The next day, we spent time strolling around St. Remy. I also toured Serge’s house. The living room had one of the busiest wallpapers I’ve ever seen. Curved lines, vaguely resembling  brown and grey flowers, crowded the surface. Dark dots were scattered over the curves.

There were lots of photos hanging on the wall, and I tried to learn the people in them.  Jeanine was particularly assertive at teaching me.  There were also various souvenirs, including paintings on black velvet. Viva Elvis! Also, there was a cabinet full of souvenir cups and statuettes.

As supper time approached, we all (Including Olvé) jumped into the hatchback to drive to Buffon, the next town over, to eat at the Restaurant Marrionnier. I don’t remember exactly what we had, except for a heaping platterful of the most delicious sliced tomatoes I have ever encountered.

Sometime during that meal, or shortly afterwards, we started talking about grandma, and Serge ventured that he wished he could talk to her, even if she was in America. I told him that she was living with my dad in Seattle, and Dad had a telephone. Furthermore, I had brought Dad’s phone number with me. Serge could just call her up. It would be late morning in Seattle.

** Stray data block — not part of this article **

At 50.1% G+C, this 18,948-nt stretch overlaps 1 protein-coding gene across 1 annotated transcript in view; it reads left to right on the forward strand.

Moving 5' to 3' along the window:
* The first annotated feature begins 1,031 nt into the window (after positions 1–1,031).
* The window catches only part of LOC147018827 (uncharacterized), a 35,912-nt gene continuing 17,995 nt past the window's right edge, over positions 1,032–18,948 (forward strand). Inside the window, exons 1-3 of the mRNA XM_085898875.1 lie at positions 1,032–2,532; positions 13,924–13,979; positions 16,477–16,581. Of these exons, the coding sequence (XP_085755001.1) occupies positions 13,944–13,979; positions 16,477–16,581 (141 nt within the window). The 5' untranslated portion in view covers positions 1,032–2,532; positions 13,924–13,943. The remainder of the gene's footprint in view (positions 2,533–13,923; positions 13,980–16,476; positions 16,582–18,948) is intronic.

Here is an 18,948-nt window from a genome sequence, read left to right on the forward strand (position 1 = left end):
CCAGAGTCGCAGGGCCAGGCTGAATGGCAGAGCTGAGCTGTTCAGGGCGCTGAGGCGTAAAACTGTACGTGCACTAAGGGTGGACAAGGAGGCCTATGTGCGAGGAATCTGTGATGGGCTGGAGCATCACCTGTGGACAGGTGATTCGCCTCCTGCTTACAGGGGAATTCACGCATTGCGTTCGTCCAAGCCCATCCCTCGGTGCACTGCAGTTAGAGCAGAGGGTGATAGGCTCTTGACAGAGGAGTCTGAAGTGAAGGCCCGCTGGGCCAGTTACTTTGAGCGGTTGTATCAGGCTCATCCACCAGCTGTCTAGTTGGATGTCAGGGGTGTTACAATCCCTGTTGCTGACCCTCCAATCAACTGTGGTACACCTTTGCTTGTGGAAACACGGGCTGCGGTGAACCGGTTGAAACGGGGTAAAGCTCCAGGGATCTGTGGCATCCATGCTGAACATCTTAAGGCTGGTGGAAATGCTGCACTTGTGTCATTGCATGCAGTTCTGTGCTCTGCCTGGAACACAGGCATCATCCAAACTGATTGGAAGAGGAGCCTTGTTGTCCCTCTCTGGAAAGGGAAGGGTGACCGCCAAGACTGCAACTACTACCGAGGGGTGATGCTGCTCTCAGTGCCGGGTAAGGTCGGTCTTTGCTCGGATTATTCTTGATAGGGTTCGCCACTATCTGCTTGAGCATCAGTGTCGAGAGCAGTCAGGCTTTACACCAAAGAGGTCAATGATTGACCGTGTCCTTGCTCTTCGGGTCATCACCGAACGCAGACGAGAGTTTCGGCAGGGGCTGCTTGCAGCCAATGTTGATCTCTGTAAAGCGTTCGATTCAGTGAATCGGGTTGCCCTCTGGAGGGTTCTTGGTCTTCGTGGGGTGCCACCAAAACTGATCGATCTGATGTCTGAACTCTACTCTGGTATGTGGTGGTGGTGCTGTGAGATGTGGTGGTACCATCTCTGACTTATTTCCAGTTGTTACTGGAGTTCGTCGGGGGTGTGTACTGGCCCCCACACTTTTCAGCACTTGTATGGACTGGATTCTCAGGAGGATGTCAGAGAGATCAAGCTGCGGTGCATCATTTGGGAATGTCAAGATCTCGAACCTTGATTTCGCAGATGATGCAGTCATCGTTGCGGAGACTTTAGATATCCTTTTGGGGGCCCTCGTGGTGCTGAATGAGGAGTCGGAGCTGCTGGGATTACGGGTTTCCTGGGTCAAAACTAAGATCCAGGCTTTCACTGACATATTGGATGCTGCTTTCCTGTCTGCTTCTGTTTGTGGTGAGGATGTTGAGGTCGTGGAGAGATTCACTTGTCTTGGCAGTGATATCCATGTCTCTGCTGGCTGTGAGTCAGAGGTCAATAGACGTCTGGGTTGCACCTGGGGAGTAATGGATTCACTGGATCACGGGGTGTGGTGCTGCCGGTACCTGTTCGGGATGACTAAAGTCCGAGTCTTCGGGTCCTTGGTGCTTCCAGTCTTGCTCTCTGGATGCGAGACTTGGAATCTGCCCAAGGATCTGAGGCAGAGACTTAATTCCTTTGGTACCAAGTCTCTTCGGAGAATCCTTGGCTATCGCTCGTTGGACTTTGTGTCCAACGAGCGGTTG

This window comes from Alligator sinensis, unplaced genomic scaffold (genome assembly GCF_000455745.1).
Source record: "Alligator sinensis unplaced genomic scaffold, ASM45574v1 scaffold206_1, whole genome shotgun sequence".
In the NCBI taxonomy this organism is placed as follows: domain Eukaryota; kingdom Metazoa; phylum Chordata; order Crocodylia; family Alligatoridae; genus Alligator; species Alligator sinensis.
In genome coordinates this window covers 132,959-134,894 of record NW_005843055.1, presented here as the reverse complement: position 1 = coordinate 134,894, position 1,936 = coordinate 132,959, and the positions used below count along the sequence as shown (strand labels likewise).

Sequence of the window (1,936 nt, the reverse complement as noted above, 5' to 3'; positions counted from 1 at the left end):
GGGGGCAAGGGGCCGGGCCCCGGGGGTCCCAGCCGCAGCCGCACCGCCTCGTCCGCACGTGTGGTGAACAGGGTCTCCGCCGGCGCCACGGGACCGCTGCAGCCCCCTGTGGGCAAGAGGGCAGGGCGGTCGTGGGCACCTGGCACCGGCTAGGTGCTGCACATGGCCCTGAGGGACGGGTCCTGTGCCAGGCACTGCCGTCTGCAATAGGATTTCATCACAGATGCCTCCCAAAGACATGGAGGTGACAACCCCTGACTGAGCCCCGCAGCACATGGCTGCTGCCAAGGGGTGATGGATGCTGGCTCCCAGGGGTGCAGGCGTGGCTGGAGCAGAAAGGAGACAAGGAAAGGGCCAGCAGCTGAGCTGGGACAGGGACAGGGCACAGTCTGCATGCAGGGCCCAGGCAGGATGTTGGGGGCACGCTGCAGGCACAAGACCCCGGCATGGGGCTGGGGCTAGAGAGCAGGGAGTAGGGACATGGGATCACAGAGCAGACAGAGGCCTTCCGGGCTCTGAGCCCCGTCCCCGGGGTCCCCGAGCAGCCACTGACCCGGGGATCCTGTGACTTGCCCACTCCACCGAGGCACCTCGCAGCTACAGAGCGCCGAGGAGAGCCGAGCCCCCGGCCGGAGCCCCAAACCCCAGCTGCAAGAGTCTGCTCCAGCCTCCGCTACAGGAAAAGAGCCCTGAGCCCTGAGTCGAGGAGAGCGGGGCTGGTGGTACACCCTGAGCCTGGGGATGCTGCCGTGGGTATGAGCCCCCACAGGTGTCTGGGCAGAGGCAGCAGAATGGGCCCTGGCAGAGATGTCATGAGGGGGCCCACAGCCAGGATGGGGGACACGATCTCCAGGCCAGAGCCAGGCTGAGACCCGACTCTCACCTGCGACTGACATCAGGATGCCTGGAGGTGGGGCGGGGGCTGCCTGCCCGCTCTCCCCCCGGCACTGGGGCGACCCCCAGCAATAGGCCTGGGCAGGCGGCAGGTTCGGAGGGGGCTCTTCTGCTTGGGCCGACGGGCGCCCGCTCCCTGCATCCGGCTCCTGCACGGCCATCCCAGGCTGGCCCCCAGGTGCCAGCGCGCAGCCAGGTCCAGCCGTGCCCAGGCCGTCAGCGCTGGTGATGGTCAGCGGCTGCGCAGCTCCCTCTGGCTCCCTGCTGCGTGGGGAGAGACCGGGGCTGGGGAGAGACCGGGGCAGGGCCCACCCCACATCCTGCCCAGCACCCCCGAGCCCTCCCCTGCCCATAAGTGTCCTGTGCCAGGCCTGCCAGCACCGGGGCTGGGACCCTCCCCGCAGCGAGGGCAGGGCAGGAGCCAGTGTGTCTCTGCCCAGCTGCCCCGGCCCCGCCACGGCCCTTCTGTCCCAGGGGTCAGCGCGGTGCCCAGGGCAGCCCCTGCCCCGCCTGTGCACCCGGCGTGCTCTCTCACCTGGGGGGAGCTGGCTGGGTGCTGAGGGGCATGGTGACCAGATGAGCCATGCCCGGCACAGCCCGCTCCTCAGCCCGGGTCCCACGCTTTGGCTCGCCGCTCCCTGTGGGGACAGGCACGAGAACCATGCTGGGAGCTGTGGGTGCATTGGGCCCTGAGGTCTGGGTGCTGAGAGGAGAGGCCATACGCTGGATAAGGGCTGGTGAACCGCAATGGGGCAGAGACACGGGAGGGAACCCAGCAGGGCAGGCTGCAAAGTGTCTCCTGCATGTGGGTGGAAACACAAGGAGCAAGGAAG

Well, it was like a flash bulb had gone off in his head. It had never occurred to him to just call her. We took the hatchback home and hopped out into that very same living room with the impossibly busy wallpaper, which, in all the excitement, seemed an absolutely appropriate design .  Serge took the handset, and there was a simple extension speaker attached to it that allowed Jeanine to hear the conversation, too. Smiles lit up the room, and they kept shouting, “Historique! Historique!.”

Meanwhile, in Seattle, Dad had apparently gone out for the morning, because Grandma was the only one home when the Couche’s call came. When she herself answered the phone, they practically melted in excitement.

I was also overjoyed, that I could help them make this connection. I was also impressed. Grandma had left France sixty years before, and had seldom used French ever since – she just wrote the occasional letter, and she might have had one friend who spoke French with her on rare occasions. Yet, after all that time, with no warm-up, she could easily hold a conversation in French with Serge and Jeanine. It just goes to show how permanent one’s native language abilities are.

Tour of Cote d’Or

I’ve mentioned the name Buffon a couple times. You’d see it a lot more than that if you ever went to Montbard, because he is their favorite son. Born in Montbard about three hundred years ago, he became a naturalist and mathematician, one of the most influential biologists in the days before Darwin. He hung out at Montbard castle and in more recent times, even had a crater on the moon named after him.